Kitsch has endured through its familiarity. Its easily digestible emotions are ready-made, packaged for us in unabashed garishness. However, is this the potential danger of kitsch? Does its easiness prevent us from engaging meaningfully with its artifice?
We have saturated the artificiality of kitsch goods even further by presenting them in a hyper-real environment. Using the video game The Sims 3 we trace nine objects as they are staged and displayed in the digital dollhouse versus the white cube. First we tour the domestic sphere and see how these objects find comfort in the daily domestic setting. Using the same floor plan and consistent ordering of our objects, our curated pieces of kitsch are then presented in the white cube gallery. How does space change our relationship to kitsch?
We begin our kitsch tour with Tom Wesselmann’s Great American Nude satirizing female archetypes to sue it as an exaggerated still life. Paired with Norman Rockwell’s Ours…to fight for: Freedom from Want, an image of the idyllic American dinner table, Wesselman’s nude is presented in our home as a slab of meat. We question avant-garde art with Vladimir Nemukhin’s The Joker–made out of household playing cards–examining this piece as an example of kitsch as political art, needing to be inoffensive in order to be accepted under oppressive censorship. Additionally, there is the Feejee Mermaid, where we explore how kitsch culminates in the public imagination. Manufacture Memories highlights the complexities of kitsch and the varieties of materials and styles it encompasses, while exploring the contextual relationship given to it by space.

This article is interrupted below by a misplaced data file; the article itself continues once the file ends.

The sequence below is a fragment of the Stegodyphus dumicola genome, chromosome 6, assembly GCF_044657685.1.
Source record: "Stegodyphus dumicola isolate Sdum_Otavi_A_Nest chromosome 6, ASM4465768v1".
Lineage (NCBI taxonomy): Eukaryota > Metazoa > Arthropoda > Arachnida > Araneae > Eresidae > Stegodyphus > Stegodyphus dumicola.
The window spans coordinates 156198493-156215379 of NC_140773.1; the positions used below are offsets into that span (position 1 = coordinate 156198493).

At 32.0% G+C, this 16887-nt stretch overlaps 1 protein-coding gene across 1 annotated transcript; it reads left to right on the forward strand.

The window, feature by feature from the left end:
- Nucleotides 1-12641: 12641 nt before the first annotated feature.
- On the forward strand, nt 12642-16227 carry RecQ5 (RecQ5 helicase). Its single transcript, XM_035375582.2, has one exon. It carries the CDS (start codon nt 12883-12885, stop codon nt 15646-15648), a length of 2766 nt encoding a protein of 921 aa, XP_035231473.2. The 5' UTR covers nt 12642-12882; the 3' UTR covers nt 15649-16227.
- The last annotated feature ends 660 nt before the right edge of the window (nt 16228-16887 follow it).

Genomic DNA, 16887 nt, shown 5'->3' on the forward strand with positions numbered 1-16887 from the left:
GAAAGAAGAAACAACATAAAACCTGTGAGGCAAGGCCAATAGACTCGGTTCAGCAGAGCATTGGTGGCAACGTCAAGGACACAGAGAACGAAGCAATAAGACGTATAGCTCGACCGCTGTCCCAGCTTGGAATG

Curated by Georgina Candia, Emma Orlow, Kristen Peterson, Zach Phillips, Vick Quezada, and Micah Stimson
Institute for Curatorial Practice, summer 2016